Click to Skip Ad
Closing in...

If you buy through a BGR link, we may earn an affiliate commission, helping support our expert product labs.

10 best miniseries and shows with only one season to binge on Max

Published Aug 29th, 2023 9:31PM EDT
Tom Mison and Jeremy Irons in Watchmen.
Image: HBO

Now that Warner Bros. Discovery has mashed up HBO Max and Discovery Plus into one single streaming service, there’s far more content to sift through. For all of the subscribers with decision paralysis, scrolling through TV shows and movies on Max is more overwhelming than ever. That is why we figured now would be the perfect time to share our ten favorite miniseries and single-season shows on Max. Not only are these shows excellent, but they don’t require a huge time commitment. In fact, you can stream most of them in a single weekend.

Band of Brothers

In 2001, Steven Spielberg and Tom Hanks teamed up to create a war drama miniseries that is still to this day one of HBO’s best. Based on Stephen E. Ambrose’s 1992 non-fiction book of the same name, Band of Brothers is a dramatized telling of the history of Easy Company throughout World War II. The miniseries follows the soldiers from training camp to D-Day to the Battle of the Bulge and beyond. It won seven Emmys and a Golden Globe.


Before creating a fictional apocalypse in The Last of Us, Craig Mazin wrote the historical drama Chernobyl for HBO. The five-part series centers around the explosion of the Chernobyl Nuclear Power Plant in the Soviet Union on April 26, 1986, the chaos and confusion in the aftermath of the disaster, and the months-long cleanup that followed.

Hello Ladies

Stephen Merchant might always be best known as the co-creator of The Office alongside Ricky Gervais, but his career has taken plenty of exciting twists and turns since then. He had a starring role in Logan, voiced Wheatley in Portal 2, wrote and directed the wrestling flick Fighting with My Family, and more. But one of his first projects without Gervais was the HBO comedy series Hello Ladies, adapted from his stand-up show. It’s a silly, witty series with plenty of laughs, and if you still want more when it’s over, HBO made a Hello Ladies movie to wrap it up.

I May Destroy You

In this black comedy, Michaela Coel (creator, writer, co-director, and executive producer stars as Arabella, a social media star struggling to write a second book. One night, while out with friends, Arabella’s drink is spiked, and in the following days, she realizes she was sexually assaulted. In the wake of that epiphany, she has to figure out how to face the trauma without falling apart. If you can handle the subject matter, I May Destroy You is an essential watch.

Mare of Easttown

Kate Winslet stars as Marianne “Mare” Sheehan, the titular Pennsylvania detective who is in the midst of reopening an investigation into a missing girl she could not find when a single mother is found dead in a creek in Easttown. She attempts to keep her personal life from imploding as the two cases begin to converge into one terrifying mystery.

The Night Of

The Night Of is an eight-part miniseries based on the first season of the British crime series Criminal Justice. Riz Ahmed plays a Pakistani-American college student named Nasir Khan, who has been accused of murdering a woman in New York City. The cast also features John Turturro as the lawyer representing Khan, Bill Camp as the lead detective on the case, Michael K. Williams as a prisoner at Rikers Island, and Sofia Black-D’Elia as the victim.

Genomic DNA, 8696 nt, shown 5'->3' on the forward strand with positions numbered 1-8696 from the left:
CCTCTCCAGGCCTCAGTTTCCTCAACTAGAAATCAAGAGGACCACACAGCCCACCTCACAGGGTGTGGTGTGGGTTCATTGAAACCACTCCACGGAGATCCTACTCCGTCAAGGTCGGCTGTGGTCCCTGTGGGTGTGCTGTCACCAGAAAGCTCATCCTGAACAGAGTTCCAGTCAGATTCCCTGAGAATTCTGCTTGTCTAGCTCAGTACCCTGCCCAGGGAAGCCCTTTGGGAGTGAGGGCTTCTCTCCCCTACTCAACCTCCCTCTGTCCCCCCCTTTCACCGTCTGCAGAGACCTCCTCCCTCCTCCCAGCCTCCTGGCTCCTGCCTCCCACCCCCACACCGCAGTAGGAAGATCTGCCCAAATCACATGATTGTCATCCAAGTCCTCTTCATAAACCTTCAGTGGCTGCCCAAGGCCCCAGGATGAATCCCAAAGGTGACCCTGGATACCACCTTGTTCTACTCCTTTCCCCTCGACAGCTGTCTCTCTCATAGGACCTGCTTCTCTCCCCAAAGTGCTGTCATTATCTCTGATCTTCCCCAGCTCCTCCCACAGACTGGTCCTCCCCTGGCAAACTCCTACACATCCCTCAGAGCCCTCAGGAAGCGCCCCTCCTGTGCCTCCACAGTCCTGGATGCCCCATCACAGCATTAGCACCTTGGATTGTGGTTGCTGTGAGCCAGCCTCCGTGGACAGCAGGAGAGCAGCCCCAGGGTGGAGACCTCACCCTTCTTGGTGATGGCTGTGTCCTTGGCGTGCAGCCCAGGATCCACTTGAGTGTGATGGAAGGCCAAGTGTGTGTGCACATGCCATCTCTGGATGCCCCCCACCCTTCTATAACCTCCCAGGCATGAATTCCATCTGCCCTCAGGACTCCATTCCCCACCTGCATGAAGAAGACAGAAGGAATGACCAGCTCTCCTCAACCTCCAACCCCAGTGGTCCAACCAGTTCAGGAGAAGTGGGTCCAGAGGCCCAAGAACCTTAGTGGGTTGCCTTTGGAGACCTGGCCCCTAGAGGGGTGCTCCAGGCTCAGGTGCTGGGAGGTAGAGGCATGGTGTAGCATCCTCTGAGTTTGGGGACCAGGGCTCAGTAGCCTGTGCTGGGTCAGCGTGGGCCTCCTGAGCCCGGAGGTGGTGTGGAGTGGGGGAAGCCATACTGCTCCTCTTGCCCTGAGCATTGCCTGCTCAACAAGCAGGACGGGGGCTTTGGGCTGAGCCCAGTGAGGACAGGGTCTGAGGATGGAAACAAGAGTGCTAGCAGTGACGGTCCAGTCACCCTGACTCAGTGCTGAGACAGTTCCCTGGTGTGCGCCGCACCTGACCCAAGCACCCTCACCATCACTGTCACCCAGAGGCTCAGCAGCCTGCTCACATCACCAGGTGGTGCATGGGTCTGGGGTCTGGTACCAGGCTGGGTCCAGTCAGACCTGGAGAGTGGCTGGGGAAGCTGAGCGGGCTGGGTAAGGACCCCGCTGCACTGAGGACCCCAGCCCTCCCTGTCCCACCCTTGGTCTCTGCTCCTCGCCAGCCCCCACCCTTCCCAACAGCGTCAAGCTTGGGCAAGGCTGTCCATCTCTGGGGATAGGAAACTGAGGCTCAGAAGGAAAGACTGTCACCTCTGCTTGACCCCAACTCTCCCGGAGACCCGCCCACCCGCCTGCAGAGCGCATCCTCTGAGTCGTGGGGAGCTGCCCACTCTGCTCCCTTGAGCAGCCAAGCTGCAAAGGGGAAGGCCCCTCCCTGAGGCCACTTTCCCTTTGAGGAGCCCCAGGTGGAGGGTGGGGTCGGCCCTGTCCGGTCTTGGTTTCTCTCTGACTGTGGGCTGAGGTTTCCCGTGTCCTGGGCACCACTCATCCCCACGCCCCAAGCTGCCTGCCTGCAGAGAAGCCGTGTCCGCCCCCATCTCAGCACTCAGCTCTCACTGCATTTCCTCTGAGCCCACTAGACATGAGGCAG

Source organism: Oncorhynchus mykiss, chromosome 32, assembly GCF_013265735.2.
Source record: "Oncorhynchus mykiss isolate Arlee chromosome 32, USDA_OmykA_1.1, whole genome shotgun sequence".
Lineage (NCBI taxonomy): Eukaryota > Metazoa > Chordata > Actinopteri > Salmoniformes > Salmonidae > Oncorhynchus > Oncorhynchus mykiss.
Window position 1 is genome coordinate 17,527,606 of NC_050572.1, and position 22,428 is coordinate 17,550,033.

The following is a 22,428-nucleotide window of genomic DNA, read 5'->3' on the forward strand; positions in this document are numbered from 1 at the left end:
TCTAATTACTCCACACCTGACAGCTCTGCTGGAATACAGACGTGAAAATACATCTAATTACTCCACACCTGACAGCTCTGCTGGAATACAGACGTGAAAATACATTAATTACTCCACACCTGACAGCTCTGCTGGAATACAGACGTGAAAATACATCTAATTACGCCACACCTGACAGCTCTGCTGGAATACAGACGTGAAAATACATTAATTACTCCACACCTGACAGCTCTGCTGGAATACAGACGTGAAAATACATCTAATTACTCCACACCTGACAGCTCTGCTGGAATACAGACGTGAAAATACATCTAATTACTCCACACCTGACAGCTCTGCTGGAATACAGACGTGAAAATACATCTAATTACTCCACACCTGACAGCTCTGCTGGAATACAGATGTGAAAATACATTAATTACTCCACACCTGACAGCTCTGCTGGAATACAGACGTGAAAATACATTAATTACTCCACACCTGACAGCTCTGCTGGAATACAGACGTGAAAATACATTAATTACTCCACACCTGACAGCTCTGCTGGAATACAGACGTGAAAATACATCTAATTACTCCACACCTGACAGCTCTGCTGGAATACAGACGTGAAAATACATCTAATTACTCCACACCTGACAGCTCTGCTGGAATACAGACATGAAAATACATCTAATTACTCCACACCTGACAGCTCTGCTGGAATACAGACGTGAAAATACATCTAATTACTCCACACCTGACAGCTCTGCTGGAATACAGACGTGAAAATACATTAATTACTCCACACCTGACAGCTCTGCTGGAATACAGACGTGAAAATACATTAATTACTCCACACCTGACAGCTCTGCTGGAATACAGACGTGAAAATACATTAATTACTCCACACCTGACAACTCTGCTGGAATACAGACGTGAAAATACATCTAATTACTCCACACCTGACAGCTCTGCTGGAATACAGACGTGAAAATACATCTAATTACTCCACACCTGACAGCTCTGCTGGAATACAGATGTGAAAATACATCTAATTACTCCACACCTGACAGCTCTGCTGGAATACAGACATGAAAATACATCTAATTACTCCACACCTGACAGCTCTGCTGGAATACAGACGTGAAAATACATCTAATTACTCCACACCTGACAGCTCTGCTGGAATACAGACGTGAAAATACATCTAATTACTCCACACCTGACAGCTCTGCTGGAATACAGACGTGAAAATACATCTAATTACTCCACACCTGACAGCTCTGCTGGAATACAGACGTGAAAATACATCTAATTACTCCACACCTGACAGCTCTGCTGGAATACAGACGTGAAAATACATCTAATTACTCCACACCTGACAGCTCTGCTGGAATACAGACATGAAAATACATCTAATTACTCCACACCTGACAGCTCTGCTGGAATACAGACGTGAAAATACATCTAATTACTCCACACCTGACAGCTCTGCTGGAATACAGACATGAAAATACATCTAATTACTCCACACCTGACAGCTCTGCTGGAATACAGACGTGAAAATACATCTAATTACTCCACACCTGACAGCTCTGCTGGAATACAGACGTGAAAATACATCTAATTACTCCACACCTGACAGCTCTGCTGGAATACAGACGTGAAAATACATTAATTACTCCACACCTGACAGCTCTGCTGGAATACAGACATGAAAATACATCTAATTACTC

The Staircase

If you enjoyed the 2004 docuseries The Staircase but would prefer to see Hollywood stars in all the roles, the HBO miniseries of the same name should be right up your alley. The show reenacts the real-life story of the mysterious death of Kathleen Peterson, whose husband, Michael, claimed she fell down the stairs. Colin Firth stars alongside Toni Collette as the couple.

Station Eleven

Patrick Somerville’s miniseries adapting the Emily St. John Mandel post-apocalypse novel is my favorite show on this list, for what it’s worth. The pilot, in which a pandemic causes our society to collapse (sound familiar?), had me on the edge of my seat for 46 minutes straight, and the series doesn’t let up from there. Surrounded by an outstanding cast, Himesh Patel (Jeevan Chaudhary) steals nearly every scene he’s in, bringing warmth and humanity to a cold, dying world by simply giving a shit and pressing on, even if he can’t save everyone.


Despite writer Alan Moore’s repeated objections, DC refuses to leave Watchmen well enough alone. The award-winning comic book series has become a full-fledged franchise with prequels, sequels, a big-budget film adaptation, and a TV series. For my money, the only one that lives up to the legacy of the comics is the HBO series, which picks up 34 years after the original storyline ends. Creator Damon Lindelof imbued the characters with deep, complex inner lives and shined a light on the horrific Tulsa massacre, all while telling a gripping, original story.

Years and Years

Years and Years is a six-part miniseries from Russell T Davies (Queer as Folk, It’s a Sin) about the tumult surrounding the Lyons family in Manchester from 2019 to 2034 as Britain changes rapidly around them. Concurrently, the controversial businesswoman Viv Rook (Emma Thompson) begins her ascent to power in the United Kingdom.

Jacob Siegal
Jacob Siegal Associate Editor

Jacob Siegal is Associate Editor at BGR, having joined the news team in 2013. He has over a decade of professional writing and editing experience, and helps to lead our technology and entertainment product launch and movie release coverage.

Latest News